How do I recreate their vision into my movie?

 

How do they do their movies the way they do now?

 

 

 

For the purely pedagogical exercise, you take a scene/shot you 'like' and attempt to recreate that lighting, placement of talent, etc. that was in the original.

 

Some people claim one should not do this sort of thing... but that is how most people learn. The problem is when one attempts to match 'very closely' someone elses style, it is often for material that is not appropriate. In the case of "Susperia", this film was based on the 19th century writings of Thomas de Quincey, and are psychological 'phantasies' in the extreme. So, the lighting, framing, etc. should reflect that 'phantasm' aspect. Such camera work would not 'work' for a rom-com... well... perhaps a 'goth' romcom... but I digress...

 

Further... while Dario Argento is the director, often for camera work, one does better by looking at the cinematography credits.

 

In the case of "Susperia"(1977), the cinematographer is listed as Luciano Tovoli, who shot, among other films, Julie Tabor's "Titus"(1999) which also has very stylized cinematography.


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#5 Kristian Fino

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Posted 16 September 2014 - 10:05 PM

 

For the purely pedagogical exercise, you take a scene/shot you 'like' and attempt to recreate that lighting, placement of talent, etc. that was in the original.

 

Some people claim one should not do this sort of thing... but that is how most people learn. The problem is when one attempts to match 'very closely' someone elses style, it is often for material that is not appropriate. In the case of "Susperia", this film was based on the 19th century writings of Thomas de Quincey, and are psychological 'phantasies' in the extreme. So, the lighting, framing, etc. should reflect that 'phantasm' aspect. Such camera work would not 'work' for a rom-com... well... perhaps a 'goth' romcom... but I digress...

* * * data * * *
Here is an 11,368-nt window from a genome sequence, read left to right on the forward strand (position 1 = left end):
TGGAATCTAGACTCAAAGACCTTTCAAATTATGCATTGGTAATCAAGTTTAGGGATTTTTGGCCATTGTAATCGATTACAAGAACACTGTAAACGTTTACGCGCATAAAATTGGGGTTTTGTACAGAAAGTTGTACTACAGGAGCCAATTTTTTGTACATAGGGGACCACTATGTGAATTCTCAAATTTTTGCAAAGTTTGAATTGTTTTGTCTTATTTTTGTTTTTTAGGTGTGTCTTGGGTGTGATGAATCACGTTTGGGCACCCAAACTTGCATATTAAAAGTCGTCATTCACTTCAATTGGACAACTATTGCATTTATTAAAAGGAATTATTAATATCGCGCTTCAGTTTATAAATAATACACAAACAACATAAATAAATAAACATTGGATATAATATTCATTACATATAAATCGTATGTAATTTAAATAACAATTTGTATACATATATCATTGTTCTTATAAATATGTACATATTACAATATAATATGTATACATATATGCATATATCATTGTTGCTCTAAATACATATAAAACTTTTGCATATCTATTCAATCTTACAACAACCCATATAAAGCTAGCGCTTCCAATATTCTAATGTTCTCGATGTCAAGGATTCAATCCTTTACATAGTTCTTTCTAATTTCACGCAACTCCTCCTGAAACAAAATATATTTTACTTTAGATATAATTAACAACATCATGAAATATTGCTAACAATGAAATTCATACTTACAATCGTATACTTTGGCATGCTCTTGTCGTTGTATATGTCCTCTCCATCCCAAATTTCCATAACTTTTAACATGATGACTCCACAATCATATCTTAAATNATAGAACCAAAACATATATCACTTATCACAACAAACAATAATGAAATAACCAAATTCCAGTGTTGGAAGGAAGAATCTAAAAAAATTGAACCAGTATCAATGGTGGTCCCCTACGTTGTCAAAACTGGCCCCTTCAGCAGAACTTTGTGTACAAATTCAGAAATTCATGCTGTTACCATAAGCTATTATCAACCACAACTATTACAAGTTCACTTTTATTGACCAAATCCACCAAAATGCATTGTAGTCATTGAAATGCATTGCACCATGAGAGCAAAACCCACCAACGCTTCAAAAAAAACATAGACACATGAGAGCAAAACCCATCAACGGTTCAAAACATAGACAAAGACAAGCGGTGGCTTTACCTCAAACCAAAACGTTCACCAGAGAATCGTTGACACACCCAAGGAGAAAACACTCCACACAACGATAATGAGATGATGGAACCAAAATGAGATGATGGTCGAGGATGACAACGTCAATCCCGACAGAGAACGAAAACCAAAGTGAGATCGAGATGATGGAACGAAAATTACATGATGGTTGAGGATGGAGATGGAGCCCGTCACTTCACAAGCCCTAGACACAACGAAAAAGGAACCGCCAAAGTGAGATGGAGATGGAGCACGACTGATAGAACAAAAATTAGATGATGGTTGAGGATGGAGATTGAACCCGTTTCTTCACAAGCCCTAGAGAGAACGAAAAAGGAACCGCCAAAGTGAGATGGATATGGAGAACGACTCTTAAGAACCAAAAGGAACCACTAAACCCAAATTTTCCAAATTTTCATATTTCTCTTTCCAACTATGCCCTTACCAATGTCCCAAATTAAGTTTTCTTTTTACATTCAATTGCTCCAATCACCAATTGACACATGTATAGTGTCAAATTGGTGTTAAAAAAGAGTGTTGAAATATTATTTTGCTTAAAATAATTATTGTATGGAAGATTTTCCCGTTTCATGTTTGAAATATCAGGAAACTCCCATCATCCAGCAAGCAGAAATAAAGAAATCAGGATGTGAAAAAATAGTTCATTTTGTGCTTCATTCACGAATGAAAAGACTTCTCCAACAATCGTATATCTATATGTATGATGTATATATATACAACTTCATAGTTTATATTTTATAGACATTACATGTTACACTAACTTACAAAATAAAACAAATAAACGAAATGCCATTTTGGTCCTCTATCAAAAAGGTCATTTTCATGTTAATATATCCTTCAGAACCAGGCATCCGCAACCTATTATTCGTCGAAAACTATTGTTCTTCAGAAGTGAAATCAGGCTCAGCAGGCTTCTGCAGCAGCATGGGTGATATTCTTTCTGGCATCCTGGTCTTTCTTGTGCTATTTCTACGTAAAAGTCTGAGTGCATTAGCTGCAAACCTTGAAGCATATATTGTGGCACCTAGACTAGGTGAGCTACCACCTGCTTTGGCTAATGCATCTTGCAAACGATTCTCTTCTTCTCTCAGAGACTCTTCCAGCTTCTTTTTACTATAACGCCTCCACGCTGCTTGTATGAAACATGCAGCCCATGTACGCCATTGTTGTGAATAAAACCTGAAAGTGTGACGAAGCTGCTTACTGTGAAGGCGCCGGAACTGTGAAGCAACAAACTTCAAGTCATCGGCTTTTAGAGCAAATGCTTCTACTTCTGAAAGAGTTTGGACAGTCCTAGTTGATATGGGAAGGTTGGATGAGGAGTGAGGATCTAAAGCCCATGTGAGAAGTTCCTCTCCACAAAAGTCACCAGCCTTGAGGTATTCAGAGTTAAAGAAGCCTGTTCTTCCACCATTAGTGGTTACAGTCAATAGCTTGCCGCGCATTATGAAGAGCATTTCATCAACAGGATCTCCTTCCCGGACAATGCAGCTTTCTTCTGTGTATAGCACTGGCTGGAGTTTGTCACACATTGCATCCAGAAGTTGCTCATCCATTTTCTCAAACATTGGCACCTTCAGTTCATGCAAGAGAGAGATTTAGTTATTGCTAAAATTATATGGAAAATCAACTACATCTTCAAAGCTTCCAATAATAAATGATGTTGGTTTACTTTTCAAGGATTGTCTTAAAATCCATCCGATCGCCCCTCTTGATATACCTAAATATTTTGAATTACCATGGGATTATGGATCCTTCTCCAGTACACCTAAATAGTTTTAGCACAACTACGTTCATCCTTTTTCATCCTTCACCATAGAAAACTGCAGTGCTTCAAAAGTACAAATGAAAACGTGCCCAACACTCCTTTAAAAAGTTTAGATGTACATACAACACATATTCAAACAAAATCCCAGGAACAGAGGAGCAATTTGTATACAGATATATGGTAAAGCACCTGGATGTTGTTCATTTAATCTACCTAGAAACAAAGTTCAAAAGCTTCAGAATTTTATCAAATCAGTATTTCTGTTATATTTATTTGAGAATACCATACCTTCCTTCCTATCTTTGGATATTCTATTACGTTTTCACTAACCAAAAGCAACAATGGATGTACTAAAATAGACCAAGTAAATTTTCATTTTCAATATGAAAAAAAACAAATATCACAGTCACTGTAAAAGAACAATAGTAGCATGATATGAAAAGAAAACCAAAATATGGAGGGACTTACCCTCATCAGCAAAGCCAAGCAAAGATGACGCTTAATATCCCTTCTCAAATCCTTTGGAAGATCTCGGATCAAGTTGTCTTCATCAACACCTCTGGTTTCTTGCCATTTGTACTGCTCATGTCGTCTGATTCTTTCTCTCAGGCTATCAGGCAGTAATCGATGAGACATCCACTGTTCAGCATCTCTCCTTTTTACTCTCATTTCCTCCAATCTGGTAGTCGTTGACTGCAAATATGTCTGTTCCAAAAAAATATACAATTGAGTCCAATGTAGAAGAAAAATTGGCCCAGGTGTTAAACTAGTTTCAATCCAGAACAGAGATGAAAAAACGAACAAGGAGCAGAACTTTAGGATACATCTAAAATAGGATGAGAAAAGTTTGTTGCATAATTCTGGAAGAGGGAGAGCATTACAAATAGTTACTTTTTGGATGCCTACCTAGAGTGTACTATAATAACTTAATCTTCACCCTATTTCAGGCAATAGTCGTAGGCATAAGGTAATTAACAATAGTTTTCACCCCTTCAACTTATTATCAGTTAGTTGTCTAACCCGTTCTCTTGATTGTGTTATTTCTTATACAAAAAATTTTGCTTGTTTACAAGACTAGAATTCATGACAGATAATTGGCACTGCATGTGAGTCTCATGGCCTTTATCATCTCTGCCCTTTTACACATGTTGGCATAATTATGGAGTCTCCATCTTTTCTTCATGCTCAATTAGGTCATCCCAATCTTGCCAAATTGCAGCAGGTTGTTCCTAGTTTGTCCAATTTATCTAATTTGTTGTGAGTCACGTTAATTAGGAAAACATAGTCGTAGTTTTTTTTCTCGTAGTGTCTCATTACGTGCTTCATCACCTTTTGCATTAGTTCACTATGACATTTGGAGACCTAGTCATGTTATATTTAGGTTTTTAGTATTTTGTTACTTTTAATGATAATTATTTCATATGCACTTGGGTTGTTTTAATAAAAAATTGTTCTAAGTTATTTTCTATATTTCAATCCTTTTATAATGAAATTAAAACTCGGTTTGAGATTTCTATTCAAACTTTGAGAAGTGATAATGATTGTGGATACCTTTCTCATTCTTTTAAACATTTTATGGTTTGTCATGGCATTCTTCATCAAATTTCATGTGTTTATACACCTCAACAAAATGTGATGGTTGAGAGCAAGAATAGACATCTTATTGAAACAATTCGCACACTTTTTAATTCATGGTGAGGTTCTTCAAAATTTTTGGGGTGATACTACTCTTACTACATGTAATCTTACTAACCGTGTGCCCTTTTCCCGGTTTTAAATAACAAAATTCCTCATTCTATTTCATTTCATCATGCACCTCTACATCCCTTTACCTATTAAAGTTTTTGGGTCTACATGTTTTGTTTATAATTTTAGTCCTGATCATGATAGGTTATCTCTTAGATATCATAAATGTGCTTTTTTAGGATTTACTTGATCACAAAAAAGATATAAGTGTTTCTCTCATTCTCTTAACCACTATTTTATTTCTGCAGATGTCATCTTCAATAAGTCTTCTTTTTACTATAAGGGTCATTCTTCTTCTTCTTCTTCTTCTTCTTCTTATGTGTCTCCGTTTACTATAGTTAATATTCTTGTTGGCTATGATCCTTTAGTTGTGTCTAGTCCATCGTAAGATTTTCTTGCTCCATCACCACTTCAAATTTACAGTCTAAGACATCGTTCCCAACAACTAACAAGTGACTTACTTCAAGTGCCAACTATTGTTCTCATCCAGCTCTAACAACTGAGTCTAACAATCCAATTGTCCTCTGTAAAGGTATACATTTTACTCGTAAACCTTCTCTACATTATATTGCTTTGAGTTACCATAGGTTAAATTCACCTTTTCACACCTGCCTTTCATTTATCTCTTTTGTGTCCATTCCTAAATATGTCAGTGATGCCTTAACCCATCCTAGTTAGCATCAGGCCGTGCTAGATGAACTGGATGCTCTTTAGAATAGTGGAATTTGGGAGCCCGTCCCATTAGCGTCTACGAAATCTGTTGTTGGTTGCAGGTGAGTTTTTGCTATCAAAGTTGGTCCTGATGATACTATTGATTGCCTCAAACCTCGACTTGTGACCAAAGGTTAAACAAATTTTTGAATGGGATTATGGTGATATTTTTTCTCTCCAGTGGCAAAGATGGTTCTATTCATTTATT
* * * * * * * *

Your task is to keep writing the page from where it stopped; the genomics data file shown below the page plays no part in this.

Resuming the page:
Further... while Dario Argento is the director, often for camera work, one does better by looking at the cinematography credits.

 

In the case of "Susperia"(1977), the cinematographer is listed as Luciano Tovoli, who shot, among other films, Julie Tabor's "Titus"(1999) which also has very stylized cinematography.

Wow, I never actually thought of that. Yeah I heard that Argento got the idea of Suspiria from author Thomas de Quincey. and when you mentioned about how the lighting and framing reflecting the phantasm aspect, that kind of actually put me in a surprising position. 'Cause from what I here in his interview, is that the color palettes and framing he did, mostly came from walt disney's snow white, (the color parts of it), and psychoanalysis or I don't know how the word is spelled, and mainly through film noir mise 'en scene tricks, which explains alot on shadowy geometrics in the movie, plus the scary music added into sum frames were from german expressionism films he was inspired also, but that's what he said. Plus with the help of his former wife Daria Nicolodi, she said that the story was her idea because it was based off of her grandmother's experience in being in a dance academy where witchcraft was practiced. Dario's inspiration for the story was quite different though but similar. In his view, he mentioned that he read through alot of children's fairy tale stories and de Quincey, as mentioned before and originally came up the story of Suspiria. Pretty interesting I must say.


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Metropolis Post